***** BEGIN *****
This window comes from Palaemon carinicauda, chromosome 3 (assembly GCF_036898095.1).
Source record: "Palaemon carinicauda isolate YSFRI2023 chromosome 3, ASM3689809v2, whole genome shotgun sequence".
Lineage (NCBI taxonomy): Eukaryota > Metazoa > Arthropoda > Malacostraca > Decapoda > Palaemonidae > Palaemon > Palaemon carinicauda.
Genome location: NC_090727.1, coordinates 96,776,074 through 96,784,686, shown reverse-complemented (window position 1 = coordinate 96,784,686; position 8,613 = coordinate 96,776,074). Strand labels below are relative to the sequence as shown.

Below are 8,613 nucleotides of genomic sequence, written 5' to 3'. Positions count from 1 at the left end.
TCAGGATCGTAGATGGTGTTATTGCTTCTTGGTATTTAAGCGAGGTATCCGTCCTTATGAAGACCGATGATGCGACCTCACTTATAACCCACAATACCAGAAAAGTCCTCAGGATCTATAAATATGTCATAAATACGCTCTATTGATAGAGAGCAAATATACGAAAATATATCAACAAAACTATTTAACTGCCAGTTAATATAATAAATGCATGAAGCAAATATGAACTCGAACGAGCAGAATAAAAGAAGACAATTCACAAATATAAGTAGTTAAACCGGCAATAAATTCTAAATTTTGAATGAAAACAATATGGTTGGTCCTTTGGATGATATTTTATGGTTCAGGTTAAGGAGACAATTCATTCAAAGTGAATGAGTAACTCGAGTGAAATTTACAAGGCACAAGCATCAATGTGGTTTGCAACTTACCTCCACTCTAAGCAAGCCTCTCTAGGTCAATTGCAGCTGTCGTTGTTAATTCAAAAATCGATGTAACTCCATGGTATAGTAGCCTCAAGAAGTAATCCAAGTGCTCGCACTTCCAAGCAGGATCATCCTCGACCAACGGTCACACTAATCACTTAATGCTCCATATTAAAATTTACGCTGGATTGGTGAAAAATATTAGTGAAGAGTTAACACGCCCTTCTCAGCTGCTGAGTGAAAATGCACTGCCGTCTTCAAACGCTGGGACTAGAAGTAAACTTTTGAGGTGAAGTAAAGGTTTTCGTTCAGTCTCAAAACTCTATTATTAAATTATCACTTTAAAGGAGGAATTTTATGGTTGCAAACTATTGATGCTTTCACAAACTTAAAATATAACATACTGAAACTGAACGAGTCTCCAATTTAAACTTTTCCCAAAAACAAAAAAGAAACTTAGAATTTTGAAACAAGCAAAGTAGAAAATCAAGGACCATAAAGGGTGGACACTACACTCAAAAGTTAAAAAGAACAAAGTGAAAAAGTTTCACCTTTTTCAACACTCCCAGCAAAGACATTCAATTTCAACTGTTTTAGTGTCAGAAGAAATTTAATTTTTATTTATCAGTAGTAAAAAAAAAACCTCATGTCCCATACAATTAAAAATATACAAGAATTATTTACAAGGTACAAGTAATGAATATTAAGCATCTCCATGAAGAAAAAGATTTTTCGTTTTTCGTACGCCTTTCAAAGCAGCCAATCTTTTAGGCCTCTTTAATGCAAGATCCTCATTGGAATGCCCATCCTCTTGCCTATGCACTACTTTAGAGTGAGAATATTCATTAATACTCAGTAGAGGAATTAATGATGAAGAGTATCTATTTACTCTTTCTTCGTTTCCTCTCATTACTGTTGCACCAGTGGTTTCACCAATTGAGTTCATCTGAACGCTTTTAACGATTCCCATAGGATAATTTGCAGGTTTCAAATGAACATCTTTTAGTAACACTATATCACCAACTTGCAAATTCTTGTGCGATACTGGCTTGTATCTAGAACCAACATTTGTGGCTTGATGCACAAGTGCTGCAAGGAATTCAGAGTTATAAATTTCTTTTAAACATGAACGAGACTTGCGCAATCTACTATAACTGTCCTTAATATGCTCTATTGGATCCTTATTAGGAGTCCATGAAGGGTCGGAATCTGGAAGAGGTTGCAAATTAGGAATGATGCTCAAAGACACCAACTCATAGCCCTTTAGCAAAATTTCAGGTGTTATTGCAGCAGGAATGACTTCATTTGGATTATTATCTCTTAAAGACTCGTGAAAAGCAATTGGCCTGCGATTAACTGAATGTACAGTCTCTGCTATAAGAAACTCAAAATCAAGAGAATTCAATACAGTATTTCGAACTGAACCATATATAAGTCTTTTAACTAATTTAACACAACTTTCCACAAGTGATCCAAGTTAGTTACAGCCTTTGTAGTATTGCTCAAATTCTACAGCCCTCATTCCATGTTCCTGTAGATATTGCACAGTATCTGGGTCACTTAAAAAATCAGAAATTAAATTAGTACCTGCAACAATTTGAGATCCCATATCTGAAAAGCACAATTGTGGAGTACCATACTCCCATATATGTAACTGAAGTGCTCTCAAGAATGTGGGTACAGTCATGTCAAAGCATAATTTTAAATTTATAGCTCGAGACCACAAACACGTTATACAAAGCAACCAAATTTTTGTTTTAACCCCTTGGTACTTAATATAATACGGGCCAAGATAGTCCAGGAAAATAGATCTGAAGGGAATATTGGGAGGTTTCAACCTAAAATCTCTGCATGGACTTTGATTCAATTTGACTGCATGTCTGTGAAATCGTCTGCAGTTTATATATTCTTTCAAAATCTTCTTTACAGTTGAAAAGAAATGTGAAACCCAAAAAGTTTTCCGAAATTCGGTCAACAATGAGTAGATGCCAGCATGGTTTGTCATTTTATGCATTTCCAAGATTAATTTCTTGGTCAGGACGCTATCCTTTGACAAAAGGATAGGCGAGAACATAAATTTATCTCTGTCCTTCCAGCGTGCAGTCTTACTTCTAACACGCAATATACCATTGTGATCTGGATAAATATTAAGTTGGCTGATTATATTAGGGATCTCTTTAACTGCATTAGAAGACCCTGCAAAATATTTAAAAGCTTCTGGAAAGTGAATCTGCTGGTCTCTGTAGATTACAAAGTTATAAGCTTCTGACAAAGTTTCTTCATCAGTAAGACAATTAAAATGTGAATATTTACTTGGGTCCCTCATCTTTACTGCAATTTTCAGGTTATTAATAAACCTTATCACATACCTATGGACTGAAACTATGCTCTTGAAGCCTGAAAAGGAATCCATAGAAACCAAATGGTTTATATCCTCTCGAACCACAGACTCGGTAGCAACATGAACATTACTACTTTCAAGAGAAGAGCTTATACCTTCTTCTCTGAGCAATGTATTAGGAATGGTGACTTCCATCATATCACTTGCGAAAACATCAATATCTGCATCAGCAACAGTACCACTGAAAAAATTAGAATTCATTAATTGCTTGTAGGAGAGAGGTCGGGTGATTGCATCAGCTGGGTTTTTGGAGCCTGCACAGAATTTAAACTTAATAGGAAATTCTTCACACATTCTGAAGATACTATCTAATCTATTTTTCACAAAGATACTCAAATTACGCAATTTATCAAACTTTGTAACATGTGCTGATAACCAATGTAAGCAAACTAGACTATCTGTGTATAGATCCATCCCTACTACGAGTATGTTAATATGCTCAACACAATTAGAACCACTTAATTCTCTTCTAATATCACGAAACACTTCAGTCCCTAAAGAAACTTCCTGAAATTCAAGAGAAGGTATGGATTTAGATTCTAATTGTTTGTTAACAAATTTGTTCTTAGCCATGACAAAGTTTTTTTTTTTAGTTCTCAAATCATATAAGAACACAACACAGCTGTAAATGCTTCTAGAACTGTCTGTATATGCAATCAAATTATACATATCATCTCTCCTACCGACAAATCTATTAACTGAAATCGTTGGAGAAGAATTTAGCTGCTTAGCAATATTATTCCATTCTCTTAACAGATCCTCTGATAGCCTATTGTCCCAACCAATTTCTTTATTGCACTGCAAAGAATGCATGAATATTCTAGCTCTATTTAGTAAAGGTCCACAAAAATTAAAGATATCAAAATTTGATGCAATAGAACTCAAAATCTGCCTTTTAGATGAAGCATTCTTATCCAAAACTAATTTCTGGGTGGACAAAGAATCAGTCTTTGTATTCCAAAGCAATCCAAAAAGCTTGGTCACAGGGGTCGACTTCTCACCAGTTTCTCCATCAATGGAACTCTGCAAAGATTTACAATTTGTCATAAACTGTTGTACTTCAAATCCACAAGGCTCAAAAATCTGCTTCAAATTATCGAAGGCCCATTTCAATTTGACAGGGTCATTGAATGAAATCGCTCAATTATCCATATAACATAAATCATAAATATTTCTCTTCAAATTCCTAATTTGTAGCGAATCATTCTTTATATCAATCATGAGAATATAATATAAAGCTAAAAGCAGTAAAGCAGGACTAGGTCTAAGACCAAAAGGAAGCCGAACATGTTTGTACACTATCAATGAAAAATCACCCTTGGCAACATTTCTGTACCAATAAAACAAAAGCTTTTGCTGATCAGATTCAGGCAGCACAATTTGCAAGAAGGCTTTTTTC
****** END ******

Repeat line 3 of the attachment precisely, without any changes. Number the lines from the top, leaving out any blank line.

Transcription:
Lineage (NCBI taxonomy): Eukaryota > Metazoa > Arthropoda > Malacostraca > Decapoda > Palaemonidae > Palaemon > Palaemon carinicauda.